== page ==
What does FiveThirtyEight’s CARMELO projection system think of the Utah Jazz? And can the Wins Above Replacement projection it produces tell us anything about how productive individual Jazz players will be in 2018-19?
Because the system doesn’t spit out predictions for raw numbers like points, rebounds and assists, I took a different path to try to find those things. Under the WAR projections for any player you search in the system, you’ll find that player’s “10 most comparable players,” which FiveThirtyEight explained in June:
The basics of the system are largely similar to previous years, with the backbone of CARMELO remaining an algorithm that compares current players to past ones who had statistically similar profile through the same age. For instance, Utah Jazz phenom Donovan Mitchell is similar to players such as Gilbert Arenas, Ray Allen, Stephen Curry, Ben Gordon, Victor Oladipo and O.J. Mayo through this early point in their respective careers. Some of those players (Allen, Curry) became superstars, while others (Gordon, Mayo) didn’t really pan out. The combination of those good and not-so-good outcomes gives us a probabilistic forecast for the rest of Mitchell’s career.
To project raw production, then, I took the following steps:
- Looked up the season after the one shown in the system for all 10 comparable players;
- Totaled points, rebounds, assists, steals, blocks and minutes for each season;
- Multiplied each total by FiveThirtyEight’s similarity scores;
- Calculated per-36-minute averages for the five major categories, to give us a nice, level playing field.
Following are the results for Utah’s projected reserves (I published the starters last week), along with some comments on which numbers I think may be way off.
2017-18 Numbers: 7.2 PTS, 6.7 REB, 3.3 BLK, 2.4 AST, 1.9 STL per 36 minutes, 50 FG%, 75 FT%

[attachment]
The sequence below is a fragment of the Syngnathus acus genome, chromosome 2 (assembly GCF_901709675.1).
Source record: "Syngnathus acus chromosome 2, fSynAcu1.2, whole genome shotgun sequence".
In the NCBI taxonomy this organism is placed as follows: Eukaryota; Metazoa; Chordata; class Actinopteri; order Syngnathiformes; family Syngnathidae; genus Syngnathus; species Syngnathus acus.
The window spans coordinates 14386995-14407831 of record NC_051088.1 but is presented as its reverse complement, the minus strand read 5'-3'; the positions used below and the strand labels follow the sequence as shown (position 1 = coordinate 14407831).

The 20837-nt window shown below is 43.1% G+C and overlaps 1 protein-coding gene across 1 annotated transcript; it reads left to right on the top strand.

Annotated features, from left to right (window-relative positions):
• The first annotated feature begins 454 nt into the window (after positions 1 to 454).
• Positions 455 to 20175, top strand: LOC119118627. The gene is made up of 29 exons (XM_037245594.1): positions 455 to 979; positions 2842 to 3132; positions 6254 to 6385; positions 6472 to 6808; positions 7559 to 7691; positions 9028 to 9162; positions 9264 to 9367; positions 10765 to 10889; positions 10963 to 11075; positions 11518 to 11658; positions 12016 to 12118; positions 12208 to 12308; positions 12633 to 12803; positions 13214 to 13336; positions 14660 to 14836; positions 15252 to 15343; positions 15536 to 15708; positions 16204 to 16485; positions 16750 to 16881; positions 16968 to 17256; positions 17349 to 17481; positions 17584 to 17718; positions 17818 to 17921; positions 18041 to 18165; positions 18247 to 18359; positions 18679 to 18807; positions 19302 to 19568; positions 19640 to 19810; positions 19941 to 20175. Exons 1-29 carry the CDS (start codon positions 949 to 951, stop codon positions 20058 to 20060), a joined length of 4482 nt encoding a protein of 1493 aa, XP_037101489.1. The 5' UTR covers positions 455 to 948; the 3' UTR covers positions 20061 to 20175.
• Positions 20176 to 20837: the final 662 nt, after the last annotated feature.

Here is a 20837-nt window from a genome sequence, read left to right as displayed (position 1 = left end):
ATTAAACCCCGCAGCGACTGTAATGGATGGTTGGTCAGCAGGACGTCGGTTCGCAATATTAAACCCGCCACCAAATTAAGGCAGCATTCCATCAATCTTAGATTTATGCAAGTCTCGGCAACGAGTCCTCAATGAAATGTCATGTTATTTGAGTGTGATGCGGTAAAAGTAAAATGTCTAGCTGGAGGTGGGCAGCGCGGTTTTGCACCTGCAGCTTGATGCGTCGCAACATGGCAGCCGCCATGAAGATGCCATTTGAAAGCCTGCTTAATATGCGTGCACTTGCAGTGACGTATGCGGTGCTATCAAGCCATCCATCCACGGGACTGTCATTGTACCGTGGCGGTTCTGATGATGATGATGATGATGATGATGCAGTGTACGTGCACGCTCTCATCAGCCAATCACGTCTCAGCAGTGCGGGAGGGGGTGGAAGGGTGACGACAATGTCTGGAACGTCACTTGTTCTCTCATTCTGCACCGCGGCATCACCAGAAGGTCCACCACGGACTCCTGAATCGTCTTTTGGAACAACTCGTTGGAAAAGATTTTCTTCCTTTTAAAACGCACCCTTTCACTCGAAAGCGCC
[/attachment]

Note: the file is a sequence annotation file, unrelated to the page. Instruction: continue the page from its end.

2018-19 Projection: 10.4 PTS, 9.3 REB, 2.2 BLK, 1.2 AST, 1 STL per 36 minutes, 51.3 FG%, 65.9 FT%
Ekpe Udoh has the lowest similarity scores of anyone I’ve seen on the team, so it should come as no surprise that his projection is fairly different from what he did last season.
The system does do a solid job of forecasting his biggest strength again, though. It’s all about defense with Udoh. And his ability on that end makes him one of the very best third-string centers in the NBA.
2017-18 Numbers: 13.9 PTS, 7.2 REB, 1.5 AST, 2.3 STL, 0.5 BLK per 36 minutes, 49.2 FG%, 38.1 3P%, 81.5 FT%
2018-19 Projection: 10.6 PTS, 6.2 REB, 2.4 AST, 1.4 STL, 0.6 BLK per 36 minutes, 40.4 FG%, 32.5 3P%, 76.1 FT%
Thabo Sefolosha is getting up there in age. He’s already 34. So, a little bit of a dip from last season’s solid production wouldn’t be surprising. This much of a dip would be, though.
I tend to think Sefolosha’s late-career breakout with Utah was more a function of fit than luck. And while he’ll likely lose some minutes per game if the team stays healthy, I still imagine him at least being close to last season’s levels of efficiency.
2017-18 Numbers: 10.7 PTS, 7.4 REB, 3 AST, 1.1 STL, 0.5 BLK per 36 minutes, 42.3 FG%, 35.6 3P%, 80.3 FT%
2018-19 Projection: 13.4 PTS, 5.7 REB, 2.5 AST, 1.4 STL, 0.6 BLK per 36 minutes, 43.9 FG%, 37.3 3P%, 77 FT%
This one actually feels fairly accurate. Royce O’Neale was one of last season’s biggest surprises, and although he’s already 25, this was his first NBA offseason.